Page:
- Baby’s body is out of line. Make sure babys head and body are facing you, so he can focus squarely on the task at hand.
- Baby’s body is too far away. Mealtime is impossible if your nipple is out of reach.
- An empty breast. Your baby may not latch because little or nothing comes out when he sucks.
- Flat or inverted nipples. It can be more difficult, but not impossible, for baby to latch on.
Before You Give Birth
During pregnancy, the following things can prepare you for breastfeeding.
- Prenatal care. Its important to take good care of yourself and your baby. Babies who are born early have a harder time breastfeeding.
- Talk to your doctor. Make sure your doctor knows you plan to breastfeed. They can give you some resources. Ask questions about what type of care the hospital provides after birth. Some offer lactation consultants, who are breastfeeding specialists.
- Breastfeeding class. Some women find that taking a class can help them practice for the real thing.
- Breastfeeding items. Plan ahead by purchasing the items you need. These can include a nursing pillow, nursing bra, and covers. Some hospitals and insurance plans provide free breast pumps.
Your Baby Should Be Able To Move Their Head
Do not hold your babys head or restrict its movement , but instead their head should be tilted slightly back, and their nose level with your nipple. If you feel unsure about whether your babys neck is supported enough, you could experiment with one of these other positions.
Try this exercise yourself now: put your chin to your chest, and try to swallow. Its so challenging, isnt it? Now, gently tilt your head back, and swallow again. It seems insignificant, and its tempting to hold a babys head and press it toward the nipple, but let your baby lead the way. Breastfeeding is instinctive for them. For us motherswe need some practice.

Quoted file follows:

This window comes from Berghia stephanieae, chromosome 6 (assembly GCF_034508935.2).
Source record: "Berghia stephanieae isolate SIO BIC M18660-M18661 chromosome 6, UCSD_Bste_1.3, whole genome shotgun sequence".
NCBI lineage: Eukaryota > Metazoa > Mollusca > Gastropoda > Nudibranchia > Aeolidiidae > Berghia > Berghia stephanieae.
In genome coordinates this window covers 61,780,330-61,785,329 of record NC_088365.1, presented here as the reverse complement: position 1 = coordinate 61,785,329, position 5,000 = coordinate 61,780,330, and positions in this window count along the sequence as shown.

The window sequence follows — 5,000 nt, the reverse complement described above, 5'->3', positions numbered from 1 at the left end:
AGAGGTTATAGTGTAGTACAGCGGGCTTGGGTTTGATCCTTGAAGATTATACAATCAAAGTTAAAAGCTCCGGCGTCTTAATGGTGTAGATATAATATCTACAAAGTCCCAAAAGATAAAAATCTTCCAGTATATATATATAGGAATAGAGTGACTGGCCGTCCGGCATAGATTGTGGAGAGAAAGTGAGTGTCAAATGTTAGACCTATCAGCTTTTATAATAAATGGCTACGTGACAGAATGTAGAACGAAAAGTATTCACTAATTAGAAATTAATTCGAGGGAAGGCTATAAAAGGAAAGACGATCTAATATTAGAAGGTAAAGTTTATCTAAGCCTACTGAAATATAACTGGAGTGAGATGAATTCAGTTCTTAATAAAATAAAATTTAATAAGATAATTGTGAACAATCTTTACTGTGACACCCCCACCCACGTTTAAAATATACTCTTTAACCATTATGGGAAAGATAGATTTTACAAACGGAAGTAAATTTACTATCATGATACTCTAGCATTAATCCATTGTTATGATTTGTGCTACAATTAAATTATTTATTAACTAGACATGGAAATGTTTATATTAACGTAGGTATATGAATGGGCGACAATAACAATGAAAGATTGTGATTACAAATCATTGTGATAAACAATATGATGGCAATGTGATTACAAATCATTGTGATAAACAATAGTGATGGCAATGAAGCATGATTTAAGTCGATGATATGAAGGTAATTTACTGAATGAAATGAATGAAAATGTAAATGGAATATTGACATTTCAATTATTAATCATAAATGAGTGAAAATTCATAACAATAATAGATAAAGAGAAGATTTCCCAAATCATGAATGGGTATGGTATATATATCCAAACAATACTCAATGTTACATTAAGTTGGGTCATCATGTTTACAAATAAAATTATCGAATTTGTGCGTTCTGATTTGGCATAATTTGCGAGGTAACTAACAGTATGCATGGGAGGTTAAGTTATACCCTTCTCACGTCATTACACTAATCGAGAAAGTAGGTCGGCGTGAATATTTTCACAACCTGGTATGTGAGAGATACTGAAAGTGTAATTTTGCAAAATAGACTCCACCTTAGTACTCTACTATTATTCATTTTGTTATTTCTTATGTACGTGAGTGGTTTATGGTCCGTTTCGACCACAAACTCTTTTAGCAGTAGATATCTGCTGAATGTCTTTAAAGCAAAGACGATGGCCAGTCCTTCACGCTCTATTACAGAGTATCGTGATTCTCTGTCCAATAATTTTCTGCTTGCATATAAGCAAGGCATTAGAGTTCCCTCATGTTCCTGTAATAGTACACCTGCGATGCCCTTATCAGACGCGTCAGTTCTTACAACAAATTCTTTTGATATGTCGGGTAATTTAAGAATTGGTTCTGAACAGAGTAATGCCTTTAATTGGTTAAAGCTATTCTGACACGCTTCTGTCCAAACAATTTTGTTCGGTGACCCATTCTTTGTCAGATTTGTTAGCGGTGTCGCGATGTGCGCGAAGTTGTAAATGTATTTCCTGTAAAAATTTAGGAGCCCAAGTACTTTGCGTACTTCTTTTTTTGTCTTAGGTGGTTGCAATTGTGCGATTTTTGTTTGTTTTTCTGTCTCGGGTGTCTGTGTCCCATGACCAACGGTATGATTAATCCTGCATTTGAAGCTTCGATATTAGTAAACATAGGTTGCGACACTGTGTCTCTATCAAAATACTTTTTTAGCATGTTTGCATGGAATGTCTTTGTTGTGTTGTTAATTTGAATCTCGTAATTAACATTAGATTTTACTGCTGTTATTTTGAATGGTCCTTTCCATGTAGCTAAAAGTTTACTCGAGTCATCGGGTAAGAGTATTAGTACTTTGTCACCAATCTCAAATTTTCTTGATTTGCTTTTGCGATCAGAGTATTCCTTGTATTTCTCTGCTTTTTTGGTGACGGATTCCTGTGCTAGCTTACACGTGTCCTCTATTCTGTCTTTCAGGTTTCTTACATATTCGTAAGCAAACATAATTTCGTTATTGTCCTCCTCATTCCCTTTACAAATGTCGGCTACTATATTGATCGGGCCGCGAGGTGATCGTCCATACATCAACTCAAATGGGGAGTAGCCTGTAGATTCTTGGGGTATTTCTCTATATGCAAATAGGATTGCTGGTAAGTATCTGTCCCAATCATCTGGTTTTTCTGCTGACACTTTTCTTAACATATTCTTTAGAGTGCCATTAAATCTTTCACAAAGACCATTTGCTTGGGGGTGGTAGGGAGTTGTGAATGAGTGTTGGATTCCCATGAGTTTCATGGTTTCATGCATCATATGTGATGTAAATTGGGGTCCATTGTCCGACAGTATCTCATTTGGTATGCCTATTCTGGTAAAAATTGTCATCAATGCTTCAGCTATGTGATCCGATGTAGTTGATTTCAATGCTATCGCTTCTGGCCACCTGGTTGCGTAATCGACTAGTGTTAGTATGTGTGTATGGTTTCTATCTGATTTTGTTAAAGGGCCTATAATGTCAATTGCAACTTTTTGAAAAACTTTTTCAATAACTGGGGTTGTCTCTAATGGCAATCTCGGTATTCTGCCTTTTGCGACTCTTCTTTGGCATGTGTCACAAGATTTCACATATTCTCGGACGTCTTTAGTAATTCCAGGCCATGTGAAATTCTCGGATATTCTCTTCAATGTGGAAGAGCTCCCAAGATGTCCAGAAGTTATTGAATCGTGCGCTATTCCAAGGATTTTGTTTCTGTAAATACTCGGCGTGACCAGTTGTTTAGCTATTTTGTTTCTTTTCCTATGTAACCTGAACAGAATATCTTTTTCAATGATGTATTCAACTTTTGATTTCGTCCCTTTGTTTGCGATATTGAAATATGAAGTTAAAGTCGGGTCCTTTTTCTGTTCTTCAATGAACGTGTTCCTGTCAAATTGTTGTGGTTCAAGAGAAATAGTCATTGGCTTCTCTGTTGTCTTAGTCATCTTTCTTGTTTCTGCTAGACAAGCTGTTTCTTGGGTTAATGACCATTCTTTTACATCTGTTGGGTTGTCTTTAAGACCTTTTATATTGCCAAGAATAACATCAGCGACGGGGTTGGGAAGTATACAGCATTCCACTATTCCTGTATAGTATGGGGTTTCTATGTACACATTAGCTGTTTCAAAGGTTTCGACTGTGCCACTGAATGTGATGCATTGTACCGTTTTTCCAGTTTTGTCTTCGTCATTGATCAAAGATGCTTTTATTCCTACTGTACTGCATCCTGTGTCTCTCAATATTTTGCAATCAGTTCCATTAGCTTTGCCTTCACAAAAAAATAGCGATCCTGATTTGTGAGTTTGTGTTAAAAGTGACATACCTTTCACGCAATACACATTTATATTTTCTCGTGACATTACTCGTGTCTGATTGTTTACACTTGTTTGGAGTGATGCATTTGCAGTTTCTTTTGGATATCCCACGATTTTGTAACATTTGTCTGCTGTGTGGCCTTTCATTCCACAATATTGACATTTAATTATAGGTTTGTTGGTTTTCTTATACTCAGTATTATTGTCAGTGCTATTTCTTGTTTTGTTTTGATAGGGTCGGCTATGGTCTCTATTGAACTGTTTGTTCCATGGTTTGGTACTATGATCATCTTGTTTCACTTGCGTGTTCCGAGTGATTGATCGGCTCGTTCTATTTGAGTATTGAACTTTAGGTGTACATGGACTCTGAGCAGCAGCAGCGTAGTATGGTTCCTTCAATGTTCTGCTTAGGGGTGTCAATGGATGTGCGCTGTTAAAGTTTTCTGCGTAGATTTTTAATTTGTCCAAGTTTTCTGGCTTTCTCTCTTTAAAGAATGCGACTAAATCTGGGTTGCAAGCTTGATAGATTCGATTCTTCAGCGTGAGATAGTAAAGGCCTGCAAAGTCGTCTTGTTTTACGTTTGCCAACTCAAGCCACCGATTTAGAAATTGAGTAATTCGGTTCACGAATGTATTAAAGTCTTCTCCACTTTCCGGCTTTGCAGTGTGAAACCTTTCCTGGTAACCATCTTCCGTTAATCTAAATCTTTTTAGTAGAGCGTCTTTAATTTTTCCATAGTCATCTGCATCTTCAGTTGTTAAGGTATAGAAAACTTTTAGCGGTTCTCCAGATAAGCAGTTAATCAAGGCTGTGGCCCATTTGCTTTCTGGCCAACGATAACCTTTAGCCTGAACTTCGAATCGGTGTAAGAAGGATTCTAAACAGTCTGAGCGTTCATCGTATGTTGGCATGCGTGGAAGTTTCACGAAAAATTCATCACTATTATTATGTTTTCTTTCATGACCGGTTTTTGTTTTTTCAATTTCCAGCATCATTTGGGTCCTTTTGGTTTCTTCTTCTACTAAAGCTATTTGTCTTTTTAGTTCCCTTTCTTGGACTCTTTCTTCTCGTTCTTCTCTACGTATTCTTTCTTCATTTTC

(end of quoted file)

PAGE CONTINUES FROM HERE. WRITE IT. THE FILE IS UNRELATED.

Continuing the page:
Why Do Babies Have A Hard Time Latching On
If the skin on your breasts becomes tight and your nipples flatten out, your baby may have a hard time latching on. You can soften up the skin around your nipples and areola by pumping or hand expressing a little breast milk before you begin to breastfeed. This will make it easier for your baby to latch on.
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If The Latch Is Shallow Unlatch Then Try Again
Make sure youre comfortable and baby is both stable and comfortable.
If the latch is shallow, unlatch, then attempt to latch again aiming nipple toward baby’s nose, rather than straight into their mouth.
Bring babys chin and lower lip into contact with the breast first.
-Jill Lancaster, RN BSN IBCLC at Lactivist Activist
Latching And Positioning Resources
No matter what latch and positioning look like, the true measure is in the answers to these two questions: